With a filing for US Food and Drug Administration (FDA) of migraine treatment Qtrypta (zolmitriptan) scheduled for next month, Zosana is putting in place the elements it will need to take the candidate through the approval process.
Zosana got a clearer picture of what lies ahead recently when it held a pre-new drug application (NDA) meeting with the FDA. Hayley Lewis, senior vice president, operations at Zosana, came away from the meeting confident that the manufacturing side of the filing is on track.
Lewis said, “We didn't identify any issues that we can see with some official or any of our contract manufacturers, actually, and the remaining steps that we have now, besides finalizing datasets for the NDA, is obviously ensuring that all of our contract manufacturers are ready to host pre-approval inspections when the time comes.”
At the pre-NDA meeting with the FDA, Zosana shared information about its chemistry, manufacturing and controls work and how it intends to manage scale up.
Zosana prepared for commercialisation of Qtrypta by transferring the production process over to a Thermo Fisher Scientific facility in North Carolina, US. Work to build out a commercial suite to support sales of Qtrypta is underway.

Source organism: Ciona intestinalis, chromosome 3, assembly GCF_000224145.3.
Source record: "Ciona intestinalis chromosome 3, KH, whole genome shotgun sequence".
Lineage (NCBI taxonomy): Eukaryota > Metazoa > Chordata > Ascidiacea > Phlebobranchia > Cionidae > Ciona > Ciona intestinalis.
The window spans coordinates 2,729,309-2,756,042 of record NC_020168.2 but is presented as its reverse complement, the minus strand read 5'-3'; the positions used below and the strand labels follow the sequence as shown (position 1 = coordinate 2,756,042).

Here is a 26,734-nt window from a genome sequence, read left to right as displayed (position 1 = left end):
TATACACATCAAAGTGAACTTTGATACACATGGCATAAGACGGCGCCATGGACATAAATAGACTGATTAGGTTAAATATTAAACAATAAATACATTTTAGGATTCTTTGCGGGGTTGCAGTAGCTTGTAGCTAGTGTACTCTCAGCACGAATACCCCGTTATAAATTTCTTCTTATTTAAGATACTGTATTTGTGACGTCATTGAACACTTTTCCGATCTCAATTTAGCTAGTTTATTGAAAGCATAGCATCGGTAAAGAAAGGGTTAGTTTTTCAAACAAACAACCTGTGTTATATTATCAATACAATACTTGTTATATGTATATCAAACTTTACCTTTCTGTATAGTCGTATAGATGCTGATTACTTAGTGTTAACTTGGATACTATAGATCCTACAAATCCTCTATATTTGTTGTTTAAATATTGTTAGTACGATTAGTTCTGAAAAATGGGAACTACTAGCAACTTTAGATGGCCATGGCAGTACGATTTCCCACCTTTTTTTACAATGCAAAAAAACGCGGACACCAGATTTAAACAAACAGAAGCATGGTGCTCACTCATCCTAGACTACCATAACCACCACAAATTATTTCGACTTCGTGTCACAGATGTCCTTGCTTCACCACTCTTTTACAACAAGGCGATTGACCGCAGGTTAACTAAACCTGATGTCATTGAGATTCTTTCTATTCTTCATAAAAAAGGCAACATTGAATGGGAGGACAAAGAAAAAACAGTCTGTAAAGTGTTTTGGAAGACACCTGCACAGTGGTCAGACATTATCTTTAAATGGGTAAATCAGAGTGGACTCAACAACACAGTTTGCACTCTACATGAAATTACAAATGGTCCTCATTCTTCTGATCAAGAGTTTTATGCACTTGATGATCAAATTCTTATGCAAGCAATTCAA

The work is adding to costs at Zosana, which cited “scale-up and technology transfer to our contract manufacturer” as a driver of the 16% year-on-year increase in R&D costs in the third quarter.
As part of the transfer to the contract manufacturing organisation (CMO), Zosana has performed a pharmacokinetic (PK) bridging study. The study showed the PK profiles of batches produced at Zosana’s facility in Fremont, California, are similar to those of products made by its CMO.
Zosana has also recently completed analysis of the 12-month stability of its registration batches. With that study and the pre-NDA meeting passing without incident, Zosana thinks it is on a path that will lead to approval of Qtrypta around the end of next year.
The timeline reflects the belief that the FDA will put the drug through its standard review process. Zosana thinks the product’s use of an intracutaneous microneedle system, a technology not yet used in any FDA-approved products, will ensure the agency performs a full, standard review of Qtrypta.